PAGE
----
2. Boston Ballet School Men’s Division, Peter Stark (Boston) /  While the School at Boston has flourished over the years, and with their new studio opening this year, Boston Ballet School has attracted numerous boys into their summer course, where they are recruited for the year. Their boys are usually on the leaner side and known for their pretty lines, good feet, and ease. (Click here to learn more)
  3. School of American Ballet, Kay Mazzo (NYC) The School of American Ballet turns out one type of boy, and that is the long-limbed Balanchine boy. This program is not for everyone, in fact, unless it is your dream to dance at NYCB, this is not the school for you. Again, it really only creates one type of boy, and that is a Balanchine boy. So, unless you are going to a strictly Balanchine/Contemporary Company… this isn’t the school for you. (Click here to learn more)
  4. Houston Ballet Academy, Claudio Muñoz, James Gotesky, boys Program (Houston) HBA has always been a school that a lot of young men head out to. But recently, with the help of social media, HBA has been showcasing their insane technicians and ferocious turners. The HBA creates some of the strongest men out there. (Click Here to Learn More)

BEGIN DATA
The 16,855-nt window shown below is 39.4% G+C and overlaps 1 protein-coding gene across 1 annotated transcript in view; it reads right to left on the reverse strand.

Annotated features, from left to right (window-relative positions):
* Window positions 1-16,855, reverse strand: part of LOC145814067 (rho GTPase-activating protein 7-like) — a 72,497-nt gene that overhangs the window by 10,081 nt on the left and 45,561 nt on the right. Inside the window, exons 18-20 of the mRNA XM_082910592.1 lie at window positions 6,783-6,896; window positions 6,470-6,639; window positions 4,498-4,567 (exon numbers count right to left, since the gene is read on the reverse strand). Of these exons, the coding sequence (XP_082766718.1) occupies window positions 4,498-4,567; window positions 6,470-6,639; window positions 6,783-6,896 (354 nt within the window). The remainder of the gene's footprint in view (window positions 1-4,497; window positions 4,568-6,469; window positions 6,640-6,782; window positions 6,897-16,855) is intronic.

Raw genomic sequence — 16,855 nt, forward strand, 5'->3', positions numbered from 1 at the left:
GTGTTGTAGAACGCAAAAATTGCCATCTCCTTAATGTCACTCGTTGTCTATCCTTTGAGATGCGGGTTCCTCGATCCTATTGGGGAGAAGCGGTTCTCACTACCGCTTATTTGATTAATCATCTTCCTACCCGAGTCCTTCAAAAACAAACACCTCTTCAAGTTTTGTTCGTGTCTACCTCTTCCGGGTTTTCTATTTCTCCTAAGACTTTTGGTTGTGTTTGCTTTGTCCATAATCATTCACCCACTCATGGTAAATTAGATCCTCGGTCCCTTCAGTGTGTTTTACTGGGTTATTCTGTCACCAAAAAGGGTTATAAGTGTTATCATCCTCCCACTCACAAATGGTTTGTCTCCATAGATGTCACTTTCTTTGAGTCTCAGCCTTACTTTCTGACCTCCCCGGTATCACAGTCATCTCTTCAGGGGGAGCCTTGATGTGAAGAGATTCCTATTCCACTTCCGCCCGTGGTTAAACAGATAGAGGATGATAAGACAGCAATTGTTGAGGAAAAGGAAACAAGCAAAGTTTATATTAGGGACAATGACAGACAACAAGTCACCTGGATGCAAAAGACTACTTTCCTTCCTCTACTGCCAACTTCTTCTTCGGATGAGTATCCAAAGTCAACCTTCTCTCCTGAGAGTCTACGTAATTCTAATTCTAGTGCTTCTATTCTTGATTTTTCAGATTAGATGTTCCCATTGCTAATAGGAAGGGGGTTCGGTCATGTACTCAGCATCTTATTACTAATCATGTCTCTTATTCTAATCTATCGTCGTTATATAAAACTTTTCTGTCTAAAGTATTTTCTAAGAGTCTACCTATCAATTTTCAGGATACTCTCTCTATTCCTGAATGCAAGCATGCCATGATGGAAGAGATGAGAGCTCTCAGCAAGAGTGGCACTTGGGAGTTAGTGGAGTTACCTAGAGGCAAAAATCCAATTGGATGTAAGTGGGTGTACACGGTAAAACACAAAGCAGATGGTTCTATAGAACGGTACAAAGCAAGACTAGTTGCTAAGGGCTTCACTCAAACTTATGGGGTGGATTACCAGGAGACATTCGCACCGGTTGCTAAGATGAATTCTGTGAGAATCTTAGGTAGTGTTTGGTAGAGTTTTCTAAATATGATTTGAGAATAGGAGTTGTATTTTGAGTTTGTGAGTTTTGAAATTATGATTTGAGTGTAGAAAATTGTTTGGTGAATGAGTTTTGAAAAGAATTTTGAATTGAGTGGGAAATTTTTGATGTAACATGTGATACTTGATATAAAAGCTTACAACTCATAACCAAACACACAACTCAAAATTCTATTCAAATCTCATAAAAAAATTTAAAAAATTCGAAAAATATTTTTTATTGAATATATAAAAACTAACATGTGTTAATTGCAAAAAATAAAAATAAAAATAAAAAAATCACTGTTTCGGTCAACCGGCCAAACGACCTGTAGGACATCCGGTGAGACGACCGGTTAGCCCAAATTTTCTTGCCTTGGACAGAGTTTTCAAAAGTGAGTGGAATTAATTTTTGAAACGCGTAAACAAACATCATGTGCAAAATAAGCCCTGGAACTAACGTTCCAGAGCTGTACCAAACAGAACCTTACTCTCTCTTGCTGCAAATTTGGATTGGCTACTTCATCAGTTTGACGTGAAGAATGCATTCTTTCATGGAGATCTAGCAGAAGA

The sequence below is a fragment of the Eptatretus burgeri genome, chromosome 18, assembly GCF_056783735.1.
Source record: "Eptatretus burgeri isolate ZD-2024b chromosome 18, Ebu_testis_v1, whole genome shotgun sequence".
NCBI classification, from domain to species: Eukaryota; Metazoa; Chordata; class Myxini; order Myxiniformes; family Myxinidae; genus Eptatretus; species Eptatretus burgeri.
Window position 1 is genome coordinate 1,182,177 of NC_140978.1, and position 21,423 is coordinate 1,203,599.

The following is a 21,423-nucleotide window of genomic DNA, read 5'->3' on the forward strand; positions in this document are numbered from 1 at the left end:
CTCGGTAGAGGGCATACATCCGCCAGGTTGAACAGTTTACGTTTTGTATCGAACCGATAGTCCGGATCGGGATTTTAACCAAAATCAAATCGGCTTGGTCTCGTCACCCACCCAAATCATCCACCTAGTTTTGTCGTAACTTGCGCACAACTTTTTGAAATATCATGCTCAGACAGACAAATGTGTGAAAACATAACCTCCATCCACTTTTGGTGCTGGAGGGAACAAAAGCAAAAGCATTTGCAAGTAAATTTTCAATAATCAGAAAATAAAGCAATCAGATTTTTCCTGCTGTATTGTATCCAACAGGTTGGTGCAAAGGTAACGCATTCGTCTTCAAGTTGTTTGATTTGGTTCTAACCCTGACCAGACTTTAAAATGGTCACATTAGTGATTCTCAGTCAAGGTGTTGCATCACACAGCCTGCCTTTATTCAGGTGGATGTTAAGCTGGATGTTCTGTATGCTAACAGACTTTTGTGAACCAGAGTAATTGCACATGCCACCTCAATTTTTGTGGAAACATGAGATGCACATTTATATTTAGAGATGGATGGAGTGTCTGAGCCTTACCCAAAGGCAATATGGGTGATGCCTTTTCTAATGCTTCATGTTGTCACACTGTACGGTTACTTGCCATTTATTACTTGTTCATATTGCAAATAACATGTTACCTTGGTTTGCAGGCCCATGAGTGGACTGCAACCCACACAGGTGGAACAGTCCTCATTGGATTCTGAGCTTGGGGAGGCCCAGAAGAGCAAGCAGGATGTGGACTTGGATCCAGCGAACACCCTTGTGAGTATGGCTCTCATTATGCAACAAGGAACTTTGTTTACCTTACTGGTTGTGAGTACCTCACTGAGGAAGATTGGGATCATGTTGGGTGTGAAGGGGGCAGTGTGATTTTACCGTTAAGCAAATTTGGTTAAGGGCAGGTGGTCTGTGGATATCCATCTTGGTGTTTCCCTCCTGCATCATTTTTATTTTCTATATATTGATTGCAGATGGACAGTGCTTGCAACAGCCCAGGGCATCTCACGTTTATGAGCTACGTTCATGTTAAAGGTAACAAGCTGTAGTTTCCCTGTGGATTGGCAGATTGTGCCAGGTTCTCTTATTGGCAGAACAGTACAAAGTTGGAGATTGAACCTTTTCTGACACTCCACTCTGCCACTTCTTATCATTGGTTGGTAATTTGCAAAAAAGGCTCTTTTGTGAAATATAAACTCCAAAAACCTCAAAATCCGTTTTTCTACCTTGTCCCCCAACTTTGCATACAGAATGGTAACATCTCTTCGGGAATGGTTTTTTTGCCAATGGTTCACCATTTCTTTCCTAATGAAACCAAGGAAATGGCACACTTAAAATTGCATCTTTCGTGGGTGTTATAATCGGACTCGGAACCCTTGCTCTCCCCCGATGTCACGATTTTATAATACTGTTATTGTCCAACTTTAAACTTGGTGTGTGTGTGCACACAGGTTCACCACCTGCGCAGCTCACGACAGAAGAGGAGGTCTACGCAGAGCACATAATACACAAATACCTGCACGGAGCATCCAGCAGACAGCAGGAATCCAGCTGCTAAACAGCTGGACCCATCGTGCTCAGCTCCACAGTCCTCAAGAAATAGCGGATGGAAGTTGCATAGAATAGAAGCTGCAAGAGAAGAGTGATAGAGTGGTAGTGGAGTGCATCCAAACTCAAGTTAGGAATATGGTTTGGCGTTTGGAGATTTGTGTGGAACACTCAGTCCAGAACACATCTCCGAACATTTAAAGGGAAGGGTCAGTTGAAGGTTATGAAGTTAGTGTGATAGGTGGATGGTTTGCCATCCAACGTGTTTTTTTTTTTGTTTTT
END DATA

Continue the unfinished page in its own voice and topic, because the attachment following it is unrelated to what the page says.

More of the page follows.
5. The Rock School, Bo and Stephanie Spassoff (Philadelphia) The Rock School is not shy when it comes to showcasing their boys and young men. A school that has been long affiliated with the YAGP, the Rock School turns out some of the best turners and jumpers out there. (Click here to learn more)

So, what does this even mean? It means that the caliber of male dancers right now is incredible. You have to jump and turn, have perfect turnout, be a great actor, and partner. The list goes on and on. But, the silver lining here, is that the quality of male dancers out there right now is beyond exceptional. Don’t get it wrong either, there are tons of schools out there offering great male programs. These programs are A Ballet Education’s top picks here in the US. If you aren’t at one of these schools, don’t freak out you can still have a career from another school.  If you want a chance to go to one of these schools, don’t forget to audition for their summer courses/intensives and then ask/apply to stay for the year.

Keep up the good training!